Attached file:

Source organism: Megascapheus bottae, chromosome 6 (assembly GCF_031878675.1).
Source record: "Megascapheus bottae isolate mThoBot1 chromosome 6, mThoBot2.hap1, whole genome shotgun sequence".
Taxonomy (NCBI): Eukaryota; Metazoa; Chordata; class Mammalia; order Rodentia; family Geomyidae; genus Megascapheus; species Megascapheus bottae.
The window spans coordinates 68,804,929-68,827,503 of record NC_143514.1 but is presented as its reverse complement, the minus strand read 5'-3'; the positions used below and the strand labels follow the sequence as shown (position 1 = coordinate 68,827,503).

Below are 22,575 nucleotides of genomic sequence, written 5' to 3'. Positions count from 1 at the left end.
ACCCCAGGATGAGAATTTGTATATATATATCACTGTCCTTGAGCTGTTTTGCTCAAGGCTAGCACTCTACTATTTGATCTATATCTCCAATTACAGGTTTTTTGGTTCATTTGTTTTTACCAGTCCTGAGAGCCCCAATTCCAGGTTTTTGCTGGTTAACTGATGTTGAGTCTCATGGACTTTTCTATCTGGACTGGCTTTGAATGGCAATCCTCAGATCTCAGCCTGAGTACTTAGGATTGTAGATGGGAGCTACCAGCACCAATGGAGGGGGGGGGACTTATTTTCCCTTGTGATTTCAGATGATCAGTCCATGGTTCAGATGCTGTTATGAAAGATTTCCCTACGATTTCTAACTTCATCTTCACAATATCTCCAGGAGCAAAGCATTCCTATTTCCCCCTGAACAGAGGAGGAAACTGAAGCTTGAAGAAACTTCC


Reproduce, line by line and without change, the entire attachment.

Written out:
Source organism: Megascapheus bottae, chromosome 6 (assembly GCF_031878675.1).
Source record: "Megascapheus bottae isolate mThoBot1 chromosome 6, mThoBot2.hap1, whole genome shotgun sequence".
Taxonomy (NCBI): Eukaryota; Metazoa; Chordata; class Mammalia; order Rodentia; family Geomyidae; genus Megascapheus; species Megascapheus bottae.
The window spans coordinates 68,804,929-68,827,503 of record NC_143514.1 but is presented as its reverse complement, the minus strand read 5'-3'; the positions used below and the strand labels follow the sequence as shown (position 1 = coordinate 68,827,503).

Below are 22,575 nucleotides of genomic sequence, written 5' to 3'. Positions count from 1 at the left end.
ACCCCAGGATGAGAATTTGTATATATATATCACTGTCCTTGAGCTGTTTTGCTCAAGGCTAGCACTCTACTATTTGATCTATATCTCCAATTACAGGTTTTTTGGTTCATTTGTTTTTACCAGTCCTGAGAGCCCCAATTCCAGGTTTTTGCTGGTTAACTGATGTTGAGTCTCATGGACTTTTCTATCTGGACTGGCTTTGAATGGCAATCCTCAGATCTCAGCCTGAGTACTTAGGATTGTAGATGGGAGCTACCAGCACCAATGGAGGGGGGGGGACTTATTTTCCCTTGTGATTTCAGATGATCAGTCCATGGTTCAGATGCTGTTATGAAAGATTTCCCTACGATTTCTAACTTCATCTTCACAATATCTCCAGGAGCAAAGCATTCCTATTTCCCCCTGAACAGAGGAGGAAACTGAAGCTTGAAGAAACTTCC